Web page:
CV Boot leaking grease & Battery


I have a nice yellow Subaru WRX wagon I love with 60k miles. I have a nice independent shop and dealer(free state $40 inspections) where I go.

Recently the dealer during a free state inspection came up with $300 of extra work. They said battery was at 65%(it is original from 2003). They also came up with $180 for changing front CV boot leaking a bit.

Should I get battery changed soon, never a problem in New England although it typically is in a warm 50F condo garage in winter.

The CV boot I know little about but repair was $180.

Thank the dealer for the inspection and take the car to your independent shop. I suspect the dealer gives away the inspection to get some repair business. I live in PA and sounds like we have a similar inspection system.

On the battery, Based on age your battery is going to fail someday but if it is working now, it is fine. I think they just came up with a story to sell a new battery. If a dead battery would leave you stranded and is of big concern getting a new one isn’t a bad idea. I have AAA road service and a portable battery jump starter so I wait for a battery to fail, then I get a new one. That is your call.

On the CV boot, if it is leaking a new boot is needed. It should not costs $180 at your independent shop.

Sometimes “free” inspections aren’t really free.

On the battery do places that sell them test them too or is that biased too?

I always feel like I cheated on my regular mechanic when I use these free state inspections he charges $45 for.

Camille, You Need To Have The CV Boot Replaced By Your Independent Guy, Right Away.

He may be able to save the CV joint/axle if it’s caught early enough. Consider a battery, also. It’s on borrowed time. This car could have been manufactured as long ago as July-August 2002. It’s 6, possibly almost 7 years old. That’s how long batteries usually last. It owes you nothing. Replace it on your schedule, not the battery’s when it suddenly goes belly-up.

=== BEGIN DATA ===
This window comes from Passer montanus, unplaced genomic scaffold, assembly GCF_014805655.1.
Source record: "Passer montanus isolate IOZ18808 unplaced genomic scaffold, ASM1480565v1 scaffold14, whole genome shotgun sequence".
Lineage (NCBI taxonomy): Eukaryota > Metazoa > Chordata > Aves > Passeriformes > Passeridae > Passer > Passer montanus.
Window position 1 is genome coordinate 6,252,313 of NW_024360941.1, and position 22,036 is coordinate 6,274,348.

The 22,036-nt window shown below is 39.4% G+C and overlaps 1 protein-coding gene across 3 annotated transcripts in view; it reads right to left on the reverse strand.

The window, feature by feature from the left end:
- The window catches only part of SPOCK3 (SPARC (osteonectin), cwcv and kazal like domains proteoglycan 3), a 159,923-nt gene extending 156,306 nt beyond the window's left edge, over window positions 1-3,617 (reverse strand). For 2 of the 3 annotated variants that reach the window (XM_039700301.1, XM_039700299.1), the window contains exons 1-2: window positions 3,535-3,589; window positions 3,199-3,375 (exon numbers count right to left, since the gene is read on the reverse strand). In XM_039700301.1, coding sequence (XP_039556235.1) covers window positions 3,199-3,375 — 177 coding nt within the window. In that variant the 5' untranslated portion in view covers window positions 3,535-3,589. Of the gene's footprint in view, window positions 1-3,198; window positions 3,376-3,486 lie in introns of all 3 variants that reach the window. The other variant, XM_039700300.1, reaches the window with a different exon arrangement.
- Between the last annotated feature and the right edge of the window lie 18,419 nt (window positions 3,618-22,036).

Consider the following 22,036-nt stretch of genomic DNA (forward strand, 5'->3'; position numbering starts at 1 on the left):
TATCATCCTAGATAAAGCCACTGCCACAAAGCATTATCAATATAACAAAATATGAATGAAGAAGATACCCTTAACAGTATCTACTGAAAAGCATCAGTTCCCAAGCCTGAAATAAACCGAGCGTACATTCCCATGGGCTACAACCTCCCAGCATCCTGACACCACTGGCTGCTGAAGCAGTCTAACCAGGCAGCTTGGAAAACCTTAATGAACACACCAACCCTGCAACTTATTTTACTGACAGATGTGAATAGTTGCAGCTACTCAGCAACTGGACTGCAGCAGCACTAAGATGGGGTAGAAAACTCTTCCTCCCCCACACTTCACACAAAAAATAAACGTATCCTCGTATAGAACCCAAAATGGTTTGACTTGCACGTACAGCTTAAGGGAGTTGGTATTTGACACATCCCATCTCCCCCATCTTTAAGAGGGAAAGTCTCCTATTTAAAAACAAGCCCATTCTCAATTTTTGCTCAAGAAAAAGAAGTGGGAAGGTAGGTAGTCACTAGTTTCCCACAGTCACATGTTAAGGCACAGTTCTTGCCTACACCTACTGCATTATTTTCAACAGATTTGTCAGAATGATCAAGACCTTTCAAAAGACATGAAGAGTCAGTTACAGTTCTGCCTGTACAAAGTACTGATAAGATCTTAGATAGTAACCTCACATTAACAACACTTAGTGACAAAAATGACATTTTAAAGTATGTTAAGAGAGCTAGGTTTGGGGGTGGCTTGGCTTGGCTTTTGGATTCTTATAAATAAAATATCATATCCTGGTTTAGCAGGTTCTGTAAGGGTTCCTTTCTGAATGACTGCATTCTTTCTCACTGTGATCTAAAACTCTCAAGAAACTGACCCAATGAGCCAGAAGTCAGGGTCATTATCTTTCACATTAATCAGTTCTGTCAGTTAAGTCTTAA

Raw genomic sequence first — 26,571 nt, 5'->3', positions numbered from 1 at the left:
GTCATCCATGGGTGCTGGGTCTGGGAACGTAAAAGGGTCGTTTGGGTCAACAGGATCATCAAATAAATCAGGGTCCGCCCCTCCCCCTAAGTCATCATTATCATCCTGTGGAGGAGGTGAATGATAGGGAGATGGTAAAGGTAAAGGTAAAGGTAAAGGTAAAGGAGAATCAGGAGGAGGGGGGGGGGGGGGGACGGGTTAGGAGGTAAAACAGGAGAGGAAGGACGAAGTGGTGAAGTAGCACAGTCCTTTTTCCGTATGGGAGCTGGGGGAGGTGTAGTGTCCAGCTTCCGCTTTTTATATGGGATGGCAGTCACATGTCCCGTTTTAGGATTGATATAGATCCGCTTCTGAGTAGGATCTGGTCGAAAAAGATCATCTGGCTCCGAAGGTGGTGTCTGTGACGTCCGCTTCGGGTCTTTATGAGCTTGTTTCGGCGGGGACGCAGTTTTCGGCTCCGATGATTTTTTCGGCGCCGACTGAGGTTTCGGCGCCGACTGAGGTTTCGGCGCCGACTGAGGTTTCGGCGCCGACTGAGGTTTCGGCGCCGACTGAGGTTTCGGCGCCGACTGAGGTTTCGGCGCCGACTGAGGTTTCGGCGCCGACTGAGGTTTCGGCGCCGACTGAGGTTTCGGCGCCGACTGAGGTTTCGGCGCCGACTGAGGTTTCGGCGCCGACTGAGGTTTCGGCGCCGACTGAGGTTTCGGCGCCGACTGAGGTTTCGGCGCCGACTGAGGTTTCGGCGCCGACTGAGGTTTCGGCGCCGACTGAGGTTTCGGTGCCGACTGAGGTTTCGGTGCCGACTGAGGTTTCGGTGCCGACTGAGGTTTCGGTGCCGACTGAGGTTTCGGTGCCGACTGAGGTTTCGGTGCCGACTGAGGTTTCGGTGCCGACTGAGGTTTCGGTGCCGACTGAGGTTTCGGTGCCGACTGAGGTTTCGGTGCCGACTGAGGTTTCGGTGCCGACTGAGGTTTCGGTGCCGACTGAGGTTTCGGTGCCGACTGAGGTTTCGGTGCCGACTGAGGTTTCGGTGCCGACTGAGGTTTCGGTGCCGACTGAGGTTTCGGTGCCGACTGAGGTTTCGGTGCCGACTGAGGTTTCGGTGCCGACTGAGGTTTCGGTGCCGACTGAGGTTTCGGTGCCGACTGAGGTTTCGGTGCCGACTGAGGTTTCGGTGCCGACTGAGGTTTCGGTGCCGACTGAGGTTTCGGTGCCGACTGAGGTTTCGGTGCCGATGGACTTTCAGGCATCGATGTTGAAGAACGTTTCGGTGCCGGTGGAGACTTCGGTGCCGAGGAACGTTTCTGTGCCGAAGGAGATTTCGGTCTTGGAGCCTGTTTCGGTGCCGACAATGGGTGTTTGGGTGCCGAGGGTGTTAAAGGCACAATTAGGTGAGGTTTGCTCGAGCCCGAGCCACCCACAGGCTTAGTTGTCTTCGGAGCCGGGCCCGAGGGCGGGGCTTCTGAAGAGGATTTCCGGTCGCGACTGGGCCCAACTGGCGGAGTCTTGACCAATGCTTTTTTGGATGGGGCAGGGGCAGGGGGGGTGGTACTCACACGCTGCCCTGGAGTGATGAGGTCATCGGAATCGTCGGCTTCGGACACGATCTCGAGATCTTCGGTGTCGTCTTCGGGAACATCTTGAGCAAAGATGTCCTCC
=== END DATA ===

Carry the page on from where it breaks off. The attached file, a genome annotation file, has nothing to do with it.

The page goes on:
About the only test you can do on a modern sealed battery is a “load” test. It is not all that accurate because the battery should be fully charged when it is done. Most batteries fail suddenly these days. They work fine one day and then short out internally and are “dead” the next. Five years is considered good life from a battery. It may last a couple of more years, it might go tomorrow. If this is your only car, and you have a job you can never be late for, and if you don’t have a way to get a quick jump start if needed; then getting a new battery is insurance that your car will start when you need to to somewhere. I have a couple of cars and can get a jump start quickly so I let the battery die before I replace it.

Your regular mechanic will not feel cheated at all, if you take your car to him for repairs. Inspections in PA require pulling all 4 wheels to check the brakes and other checks and take at least 30 to 40 min. per car. Shops charge from $12 to 25 to do them. No one makes money on the actual inspection. They make money by doing the repairs and selling the tires that cars need in order to pass inspection. The cheaper places are more aggressive in “selling” stuff than others. Wipers for instance, I replace mine before taking the car for inspection because the shops charge much more per blade than an auto parts store. Your free inspection from the dealer means they have to find something to sell you to make any money at all.